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How is the Federal Department of Education Constitutional?

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posted on Jul, 19 2010 @ 10:29 PM
I need some help with a question. Your informative replies will be appreciated.

Under what Constitutional principal, amendment, etc does the Federal government have a right to create Federal mandates for education or to use Federal dollars for school funding or to even establish a Federal Dept of Education?

Wouldn't education fall under the power of the States, as opposed to the Federal Government?

posted on Jul, 19 2010 @ 10:51 PM
I don't know...

But I do know if I had to pay for a child's education right now I could not afford it
by any stretch. I guess I am glad I do not have any children... If the notion is to abolish
public funding for eduction I believe it; if that is the case, I don't think any list or justification I can produce will help or matter. God Bless America

[edit on 19-7-2010 by Janky Red]

posted on Jul, 19 2010 @ 10:54 PM
reply to post by Janky Red

I am not saying we should stop funding education. I am saying that it is a state responsibility to fund it and a states right to decide what gets taught and how.

I believe that they should continue free public educaton on a state by state level. Though, I do believe we spend entirely too much per child educating them. This is mostly due to too many levels of administration in school systems.

Edit to add:
By the way... thanks for the reply.

[edit on 19-7-2010 by ZuluChaka]

posted on Jul, 19 2010 @ 11:18 PM
The General Welfare Clause would be the only possible justification for the Federal Department of Education, which has been operational since 1980, and legislated by Congress as the Department of Education Organization Act and signed into law by President Jimmy Carter in 1979. President Ronald Regan had promised to eliminate this dubious cabinet agency, but failed to do so, and throughout the 80's and 90's it was a visible part of the Republican Parties platform to have it eliminated. However, since the first Election of George W. Bush, who declined to ally himself with the abolition of the Education Department, the Republican Party has seemingly dropped this issue.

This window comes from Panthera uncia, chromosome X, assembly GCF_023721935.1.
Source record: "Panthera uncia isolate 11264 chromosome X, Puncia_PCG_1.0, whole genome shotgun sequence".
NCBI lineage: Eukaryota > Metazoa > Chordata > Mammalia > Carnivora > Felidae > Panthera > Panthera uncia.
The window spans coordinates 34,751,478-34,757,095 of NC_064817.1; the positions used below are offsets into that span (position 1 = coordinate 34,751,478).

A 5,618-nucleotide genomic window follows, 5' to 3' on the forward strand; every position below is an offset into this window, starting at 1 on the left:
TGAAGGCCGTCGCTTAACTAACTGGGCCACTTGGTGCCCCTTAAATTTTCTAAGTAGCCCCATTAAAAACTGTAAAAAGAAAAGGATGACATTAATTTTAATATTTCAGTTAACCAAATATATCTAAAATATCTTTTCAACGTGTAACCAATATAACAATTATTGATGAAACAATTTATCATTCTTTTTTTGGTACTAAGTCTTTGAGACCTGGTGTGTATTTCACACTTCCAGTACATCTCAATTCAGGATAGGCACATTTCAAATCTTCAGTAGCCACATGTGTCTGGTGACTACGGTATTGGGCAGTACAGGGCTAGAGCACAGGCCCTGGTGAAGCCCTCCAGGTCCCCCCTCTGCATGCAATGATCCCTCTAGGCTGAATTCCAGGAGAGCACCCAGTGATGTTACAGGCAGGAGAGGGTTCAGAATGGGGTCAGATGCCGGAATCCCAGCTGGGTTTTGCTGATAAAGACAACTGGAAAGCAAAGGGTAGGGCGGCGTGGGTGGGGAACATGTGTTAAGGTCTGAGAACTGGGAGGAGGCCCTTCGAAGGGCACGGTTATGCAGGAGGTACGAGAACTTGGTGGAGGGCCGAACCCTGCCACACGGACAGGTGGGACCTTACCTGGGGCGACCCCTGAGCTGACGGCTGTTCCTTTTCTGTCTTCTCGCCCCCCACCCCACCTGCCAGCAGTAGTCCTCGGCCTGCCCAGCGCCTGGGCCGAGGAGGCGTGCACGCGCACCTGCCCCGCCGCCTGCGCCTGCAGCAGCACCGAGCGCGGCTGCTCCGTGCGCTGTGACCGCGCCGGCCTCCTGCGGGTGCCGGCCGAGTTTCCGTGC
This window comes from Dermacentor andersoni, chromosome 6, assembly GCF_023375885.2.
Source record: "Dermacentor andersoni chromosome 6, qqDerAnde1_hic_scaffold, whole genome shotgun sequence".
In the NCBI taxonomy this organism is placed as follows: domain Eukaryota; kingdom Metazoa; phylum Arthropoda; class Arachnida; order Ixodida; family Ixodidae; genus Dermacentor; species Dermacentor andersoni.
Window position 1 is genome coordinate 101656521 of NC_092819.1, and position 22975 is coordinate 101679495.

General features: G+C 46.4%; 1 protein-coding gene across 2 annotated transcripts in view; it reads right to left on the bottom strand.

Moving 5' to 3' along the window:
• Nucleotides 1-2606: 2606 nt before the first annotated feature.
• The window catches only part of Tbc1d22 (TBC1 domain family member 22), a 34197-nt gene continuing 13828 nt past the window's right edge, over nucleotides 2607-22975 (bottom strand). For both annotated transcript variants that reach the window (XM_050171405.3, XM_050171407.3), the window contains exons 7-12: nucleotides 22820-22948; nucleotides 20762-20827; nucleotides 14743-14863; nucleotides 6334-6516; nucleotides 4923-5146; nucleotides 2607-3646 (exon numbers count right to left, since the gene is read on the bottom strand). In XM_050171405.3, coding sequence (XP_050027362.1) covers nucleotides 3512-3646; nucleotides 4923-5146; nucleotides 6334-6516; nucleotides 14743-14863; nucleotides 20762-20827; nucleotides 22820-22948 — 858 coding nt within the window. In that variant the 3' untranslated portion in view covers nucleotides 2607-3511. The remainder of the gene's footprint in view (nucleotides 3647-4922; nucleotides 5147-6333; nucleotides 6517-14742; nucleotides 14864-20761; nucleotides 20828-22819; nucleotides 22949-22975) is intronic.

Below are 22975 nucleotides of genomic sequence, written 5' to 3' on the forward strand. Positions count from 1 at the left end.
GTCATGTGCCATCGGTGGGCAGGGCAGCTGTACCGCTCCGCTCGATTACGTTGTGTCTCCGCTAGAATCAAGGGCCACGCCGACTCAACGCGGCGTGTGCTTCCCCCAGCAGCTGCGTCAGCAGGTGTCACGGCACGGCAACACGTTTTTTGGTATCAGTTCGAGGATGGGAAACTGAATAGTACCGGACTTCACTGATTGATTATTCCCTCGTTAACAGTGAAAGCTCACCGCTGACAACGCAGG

There is actually precedent of an earlier version of the Education Department that was created in 1867 as a Cabinet level agency, but was quickly relegated to an Office, rather than Cabinet level status, becoming a minor bureau in The Department of Interior, where it remained relatively inauspicious until the controversial Education Act of 1979. According to The U.S. Department of Educations own website, the current budget for this bureaucratic agency is $68.6 billion, which in my humble opinion is at least $68 billion too much.

The O.P. is correct that education is a local and state issue, and the federal government has no express mandate to handle the matter of education. A telling figure, and one that illustrates the ridiculous amounts of money the federal government spends, The Department of Education is the smallest Cabinet level department with no more than 5,000 employees. It is a profound waste of money, and obscenely so. While education is important, education is not the sole province of government, even on a state and local level, and arguably the private sector has done far better in the matter of education than government has. Since the federal government has no Constitutional authority, (outside the possible interpretation of the Welfare Clause), their involvement in educational issues is suspect, to say the very least.

[edit on 19-7-2010 by Jean Paul Zodeaux]

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